By Elias Biryabarema
KAMPALA, Dec 3 (Reuters) - Congo's president wants talks with rebels in the country's east concluded as soon as possible, Ugandan and Congolese statements said, although there was no sign of a breakthrough on the wording of an accord that scuppered a signing last month.
Kinshasa and Congo's M23 rebels failed to seal the deal after squabbles over what it should be called - the insurgents were ready to sign a peace agreement but Congo wanted to call it a declaration that reflected the rebels' military defeat.
M23 are the latest incarnation of Tutsi-led insurgents who have battled Congo's government in eastern regions for more than two decades.
The cycle of conflict fuelled by competition over land and mineral wealth has undermined the stability of the surrounding region and Congo had regularly accused its eastern neighbours Rwanda and Uganda of backing the insurgents - a charge they both deny.
After the Nov. 11 signing ceremony in Uganda fell through, the Democratic Republic of Congo said Uganda, which was mediating the talks, had favoured the rebels.
Congolese President Joseph Kabila and Uganda's Yoweri Museveni met on Monday in Uganda's capital to discuss the deal.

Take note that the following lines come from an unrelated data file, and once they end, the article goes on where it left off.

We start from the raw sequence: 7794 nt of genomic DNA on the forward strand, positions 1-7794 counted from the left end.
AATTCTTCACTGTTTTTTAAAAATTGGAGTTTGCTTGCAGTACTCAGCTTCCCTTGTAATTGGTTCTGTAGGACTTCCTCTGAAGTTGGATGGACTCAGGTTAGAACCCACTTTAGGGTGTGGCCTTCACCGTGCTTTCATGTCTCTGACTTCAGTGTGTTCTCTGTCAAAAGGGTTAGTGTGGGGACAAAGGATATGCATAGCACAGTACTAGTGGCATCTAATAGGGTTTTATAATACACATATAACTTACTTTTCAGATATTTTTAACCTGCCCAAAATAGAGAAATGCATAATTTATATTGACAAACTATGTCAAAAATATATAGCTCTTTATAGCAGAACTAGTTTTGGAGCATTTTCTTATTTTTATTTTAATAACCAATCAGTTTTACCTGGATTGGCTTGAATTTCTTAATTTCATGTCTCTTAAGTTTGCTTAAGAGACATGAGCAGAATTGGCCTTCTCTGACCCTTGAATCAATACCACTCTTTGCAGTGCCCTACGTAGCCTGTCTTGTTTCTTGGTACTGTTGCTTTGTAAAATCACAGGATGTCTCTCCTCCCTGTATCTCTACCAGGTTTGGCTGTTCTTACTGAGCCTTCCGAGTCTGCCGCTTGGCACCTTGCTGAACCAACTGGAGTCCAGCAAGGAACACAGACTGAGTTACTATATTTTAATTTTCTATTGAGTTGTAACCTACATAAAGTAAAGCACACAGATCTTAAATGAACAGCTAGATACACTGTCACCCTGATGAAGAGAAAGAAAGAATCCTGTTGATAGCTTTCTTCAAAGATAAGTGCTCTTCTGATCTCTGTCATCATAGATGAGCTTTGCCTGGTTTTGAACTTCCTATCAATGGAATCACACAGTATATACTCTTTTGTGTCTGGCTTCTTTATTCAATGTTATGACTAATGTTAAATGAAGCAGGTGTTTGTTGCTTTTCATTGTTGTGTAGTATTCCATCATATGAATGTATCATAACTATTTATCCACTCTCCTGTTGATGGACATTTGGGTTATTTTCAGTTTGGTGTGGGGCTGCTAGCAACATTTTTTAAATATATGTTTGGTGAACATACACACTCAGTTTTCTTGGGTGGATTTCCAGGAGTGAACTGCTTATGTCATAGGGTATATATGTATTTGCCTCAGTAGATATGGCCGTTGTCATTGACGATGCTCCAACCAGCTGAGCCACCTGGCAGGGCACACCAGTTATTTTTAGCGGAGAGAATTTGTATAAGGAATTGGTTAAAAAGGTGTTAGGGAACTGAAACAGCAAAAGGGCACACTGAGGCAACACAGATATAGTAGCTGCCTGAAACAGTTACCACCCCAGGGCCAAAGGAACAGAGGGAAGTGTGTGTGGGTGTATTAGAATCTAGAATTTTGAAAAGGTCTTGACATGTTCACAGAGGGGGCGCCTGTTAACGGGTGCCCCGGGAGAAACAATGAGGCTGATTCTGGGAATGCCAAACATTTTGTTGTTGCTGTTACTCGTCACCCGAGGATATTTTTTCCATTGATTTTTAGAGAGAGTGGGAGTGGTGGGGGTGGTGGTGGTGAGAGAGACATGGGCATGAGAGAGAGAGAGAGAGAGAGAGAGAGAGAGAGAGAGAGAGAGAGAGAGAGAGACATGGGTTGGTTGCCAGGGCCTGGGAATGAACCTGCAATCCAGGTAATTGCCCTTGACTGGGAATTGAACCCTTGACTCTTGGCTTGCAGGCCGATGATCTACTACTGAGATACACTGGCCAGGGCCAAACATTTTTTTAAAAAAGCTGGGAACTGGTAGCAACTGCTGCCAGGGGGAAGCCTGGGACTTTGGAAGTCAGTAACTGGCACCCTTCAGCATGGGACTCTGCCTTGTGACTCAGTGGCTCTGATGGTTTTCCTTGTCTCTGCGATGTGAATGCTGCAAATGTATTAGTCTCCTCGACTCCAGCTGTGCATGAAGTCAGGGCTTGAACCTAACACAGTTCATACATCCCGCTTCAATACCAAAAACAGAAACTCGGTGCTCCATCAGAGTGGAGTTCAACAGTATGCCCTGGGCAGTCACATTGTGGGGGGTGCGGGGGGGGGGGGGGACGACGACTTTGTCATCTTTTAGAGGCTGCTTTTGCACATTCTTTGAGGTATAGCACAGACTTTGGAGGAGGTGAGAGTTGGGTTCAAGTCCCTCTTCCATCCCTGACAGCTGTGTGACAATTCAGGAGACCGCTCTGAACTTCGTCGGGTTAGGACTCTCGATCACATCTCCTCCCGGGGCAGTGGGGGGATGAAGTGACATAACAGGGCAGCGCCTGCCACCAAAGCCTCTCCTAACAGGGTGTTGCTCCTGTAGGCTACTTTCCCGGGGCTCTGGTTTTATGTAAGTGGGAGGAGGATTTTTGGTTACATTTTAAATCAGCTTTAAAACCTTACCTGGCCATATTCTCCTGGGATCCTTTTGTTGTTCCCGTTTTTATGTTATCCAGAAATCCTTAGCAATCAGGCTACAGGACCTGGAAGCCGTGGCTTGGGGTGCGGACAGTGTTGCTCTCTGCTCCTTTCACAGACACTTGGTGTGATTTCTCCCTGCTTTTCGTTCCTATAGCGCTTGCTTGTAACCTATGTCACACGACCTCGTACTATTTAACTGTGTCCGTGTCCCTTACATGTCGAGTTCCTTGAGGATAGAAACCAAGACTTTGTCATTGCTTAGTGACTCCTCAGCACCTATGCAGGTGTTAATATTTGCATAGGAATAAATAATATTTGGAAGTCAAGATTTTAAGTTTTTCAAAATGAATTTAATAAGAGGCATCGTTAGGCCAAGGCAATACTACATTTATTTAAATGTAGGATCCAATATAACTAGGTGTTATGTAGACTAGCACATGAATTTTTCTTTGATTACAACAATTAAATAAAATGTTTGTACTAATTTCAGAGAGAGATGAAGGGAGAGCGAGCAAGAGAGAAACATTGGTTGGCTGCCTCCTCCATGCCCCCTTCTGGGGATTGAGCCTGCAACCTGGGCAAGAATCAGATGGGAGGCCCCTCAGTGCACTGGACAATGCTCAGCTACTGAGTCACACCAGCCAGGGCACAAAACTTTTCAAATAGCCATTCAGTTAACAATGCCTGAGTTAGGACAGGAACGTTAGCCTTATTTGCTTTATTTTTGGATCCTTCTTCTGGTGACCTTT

"The two presidents agreed that the Kampala dialogue between the government of the DRC and M23 should be brought to a conclusion as soon as possible," the Congolese statement said. The Ugandan announcement repeated the message, with minor variations in the text.
They did not say what a final deal should look like.
The statements also said a swift conclusion to the talks would "facilitate the peaceful return of M23 ex-combatants and the completion of the process of demobilisation. This would further create appropriate conditions for the return of Congolese refugees living in neighbouring countries."
When the signing fell apart, Uganda said wrangling was over the title of the document rather than its content, which addressed issues such as offering an amnesty for those involved in the act of rebellion but not for war crimes.
It tackled the reintegration of rebels into the army as well as some of the root causes of the unrest, including issues surrounding the return of Tutsi refugees to Congo.
Congo's failure to sign raised questions over its willingness to reach a political deal with a rebel force it has defeated militarily, analysts said. (Writing by Richard Lough; Editing by Edmund Blair and Andrew Heavens)